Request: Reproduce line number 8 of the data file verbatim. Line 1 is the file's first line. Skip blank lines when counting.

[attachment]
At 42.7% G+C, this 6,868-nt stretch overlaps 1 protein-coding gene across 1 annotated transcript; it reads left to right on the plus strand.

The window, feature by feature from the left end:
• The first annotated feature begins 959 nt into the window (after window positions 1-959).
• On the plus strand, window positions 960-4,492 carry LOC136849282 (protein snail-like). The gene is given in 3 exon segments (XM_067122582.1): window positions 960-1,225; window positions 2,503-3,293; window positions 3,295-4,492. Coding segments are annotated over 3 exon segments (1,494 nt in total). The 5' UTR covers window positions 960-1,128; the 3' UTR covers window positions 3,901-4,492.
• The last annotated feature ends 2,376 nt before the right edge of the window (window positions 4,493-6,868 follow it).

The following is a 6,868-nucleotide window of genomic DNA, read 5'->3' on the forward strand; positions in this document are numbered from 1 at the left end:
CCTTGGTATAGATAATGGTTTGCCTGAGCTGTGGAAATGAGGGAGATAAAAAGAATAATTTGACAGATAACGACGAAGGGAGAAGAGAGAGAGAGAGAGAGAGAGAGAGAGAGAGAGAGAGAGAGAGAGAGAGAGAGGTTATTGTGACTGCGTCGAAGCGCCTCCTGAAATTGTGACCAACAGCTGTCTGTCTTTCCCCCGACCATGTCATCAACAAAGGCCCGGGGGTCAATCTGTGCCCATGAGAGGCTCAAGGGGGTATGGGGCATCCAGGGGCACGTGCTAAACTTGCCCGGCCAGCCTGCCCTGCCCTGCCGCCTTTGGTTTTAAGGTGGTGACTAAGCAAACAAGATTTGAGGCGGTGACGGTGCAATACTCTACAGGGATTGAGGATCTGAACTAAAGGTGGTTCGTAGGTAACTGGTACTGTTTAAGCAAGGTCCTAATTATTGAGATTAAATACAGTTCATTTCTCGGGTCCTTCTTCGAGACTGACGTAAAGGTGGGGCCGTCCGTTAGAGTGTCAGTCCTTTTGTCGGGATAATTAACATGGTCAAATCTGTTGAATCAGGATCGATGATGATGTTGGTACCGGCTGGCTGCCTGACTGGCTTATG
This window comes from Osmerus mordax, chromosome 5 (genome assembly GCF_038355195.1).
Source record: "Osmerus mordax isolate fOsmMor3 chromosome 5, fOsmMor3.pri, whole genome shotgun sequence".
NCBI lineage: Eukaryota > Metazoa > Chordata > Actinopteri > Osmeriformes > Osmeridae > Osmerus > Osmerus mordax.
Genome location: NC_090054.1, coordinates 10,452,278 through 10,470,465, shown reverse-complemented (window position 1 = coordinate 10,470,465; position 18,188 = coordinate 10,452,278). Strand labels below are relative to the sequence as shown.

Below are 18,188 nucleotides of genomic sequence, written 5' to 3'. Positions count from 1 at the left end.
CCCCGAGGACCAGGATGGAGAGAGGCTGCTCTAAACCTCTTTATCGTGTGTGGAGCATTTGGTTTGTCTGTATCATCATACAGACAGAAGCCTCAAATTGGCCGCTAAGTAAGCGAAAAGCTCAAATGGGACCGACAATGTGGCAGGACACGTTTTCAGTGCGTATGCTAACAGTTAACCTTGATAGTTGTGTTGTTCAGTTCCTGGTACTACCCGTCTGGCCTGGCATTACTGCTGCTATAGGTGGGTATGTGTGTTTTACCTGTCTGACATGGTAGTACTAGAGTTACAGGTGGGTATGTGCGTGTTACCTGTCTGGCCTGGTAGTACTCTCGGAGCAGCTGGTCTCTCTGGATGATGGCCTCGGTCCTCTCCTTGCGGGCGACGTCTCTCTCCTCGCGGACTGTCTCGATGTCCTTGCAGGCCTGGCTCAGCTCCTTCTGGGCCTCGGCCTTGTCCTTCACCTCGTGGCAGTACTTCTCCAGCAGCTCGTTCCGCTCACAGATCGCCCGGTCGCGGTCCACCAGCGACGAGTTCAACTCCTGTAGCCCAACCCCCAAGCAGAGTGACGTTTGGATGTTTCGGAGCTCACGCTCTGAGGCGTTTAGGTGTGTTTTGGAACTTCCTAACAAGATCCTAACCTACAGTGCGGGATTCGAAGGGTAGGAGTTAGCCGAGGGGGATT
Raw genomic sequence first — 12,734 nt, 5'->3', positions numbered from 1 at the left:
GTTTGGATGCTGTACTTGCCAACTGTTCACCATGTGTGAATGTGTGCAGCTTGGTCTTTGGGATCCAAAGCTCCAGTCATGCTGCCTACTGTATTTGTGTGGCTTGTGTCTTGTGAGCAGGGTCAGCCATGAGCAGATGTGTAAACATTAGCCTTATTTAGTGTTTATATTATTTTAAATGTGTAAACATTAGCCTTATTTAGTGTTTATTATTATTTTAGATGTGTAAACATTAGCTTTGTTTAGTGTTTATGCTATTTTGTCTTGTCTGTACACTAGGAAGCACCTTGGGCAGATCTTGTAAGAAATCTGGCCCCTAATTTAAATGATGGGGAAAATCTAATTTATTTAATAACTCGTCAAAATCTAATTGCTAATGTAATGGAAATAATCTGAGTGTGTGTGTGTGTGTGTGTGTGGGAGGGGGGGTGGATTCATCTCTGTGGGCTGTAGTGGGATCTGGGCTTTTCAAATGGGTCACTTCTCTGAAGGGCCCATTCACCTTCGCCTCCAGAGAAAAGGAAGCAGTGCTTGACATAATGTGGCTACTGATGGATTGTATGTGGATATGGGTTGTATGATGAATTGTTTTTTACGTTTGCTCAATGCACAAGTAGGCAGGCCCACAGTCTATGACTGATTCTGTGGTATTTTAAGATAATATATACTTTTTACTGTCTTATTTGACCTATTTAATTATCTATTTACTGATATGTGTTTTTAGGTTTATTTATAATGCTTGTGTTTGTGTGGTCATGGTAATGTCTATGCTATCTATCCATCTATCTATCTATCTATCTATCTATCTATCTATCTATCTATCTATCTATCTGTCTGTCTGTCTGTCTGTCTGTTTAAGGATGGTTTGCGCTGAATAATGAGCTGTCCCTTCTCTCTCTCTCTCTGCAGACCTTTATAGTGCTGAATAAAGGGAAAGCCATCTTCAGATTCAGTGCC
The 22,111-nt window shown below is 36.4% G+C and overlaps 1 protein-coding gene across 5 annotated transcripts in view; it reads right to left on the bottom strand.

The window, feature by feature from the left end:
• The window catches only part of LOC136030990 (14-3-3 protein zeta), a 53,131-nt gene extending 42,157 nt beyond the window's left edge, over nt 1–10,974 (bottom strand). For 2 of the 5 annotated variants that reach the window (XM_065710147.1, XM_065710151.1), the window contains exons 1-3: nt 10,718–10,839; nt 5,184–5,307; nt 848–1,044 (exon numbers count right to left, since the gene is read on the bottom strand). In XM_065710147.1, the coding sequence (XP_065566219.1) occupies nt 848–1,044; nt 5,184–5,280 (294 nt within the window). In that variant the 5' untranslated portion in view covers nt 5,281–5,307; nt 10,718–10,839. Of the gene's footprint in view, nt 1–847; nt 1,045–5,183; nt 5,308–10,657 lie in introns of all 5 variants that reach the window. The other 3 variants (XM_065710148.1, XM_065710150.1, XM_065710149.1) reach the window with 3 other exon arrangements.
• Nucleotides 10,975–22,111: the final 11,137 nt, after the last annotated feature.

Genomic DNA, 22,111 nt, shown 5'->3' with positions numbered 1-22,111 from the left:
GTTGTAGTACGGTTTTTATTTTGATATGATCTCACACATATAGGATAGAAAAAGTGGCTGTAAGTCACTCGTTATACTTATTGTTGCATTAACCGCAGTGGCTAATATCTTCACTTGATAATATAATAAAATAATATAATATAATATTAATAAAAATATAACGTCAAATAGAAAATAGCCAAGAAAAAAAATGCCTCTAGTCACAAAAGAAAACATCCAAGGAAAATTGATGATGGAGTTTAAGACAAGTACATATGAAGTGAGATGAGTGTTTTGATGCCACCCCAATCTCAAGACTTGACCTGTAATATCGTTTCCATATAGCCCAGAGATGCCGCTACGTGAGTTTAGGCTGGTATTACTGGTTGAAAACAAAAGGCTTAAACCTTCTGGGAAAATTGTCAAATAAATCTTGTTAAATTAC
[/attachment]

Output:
This window comes from Osmerus mordax, chromosome 5 (genome assembly GCF_038355195.1).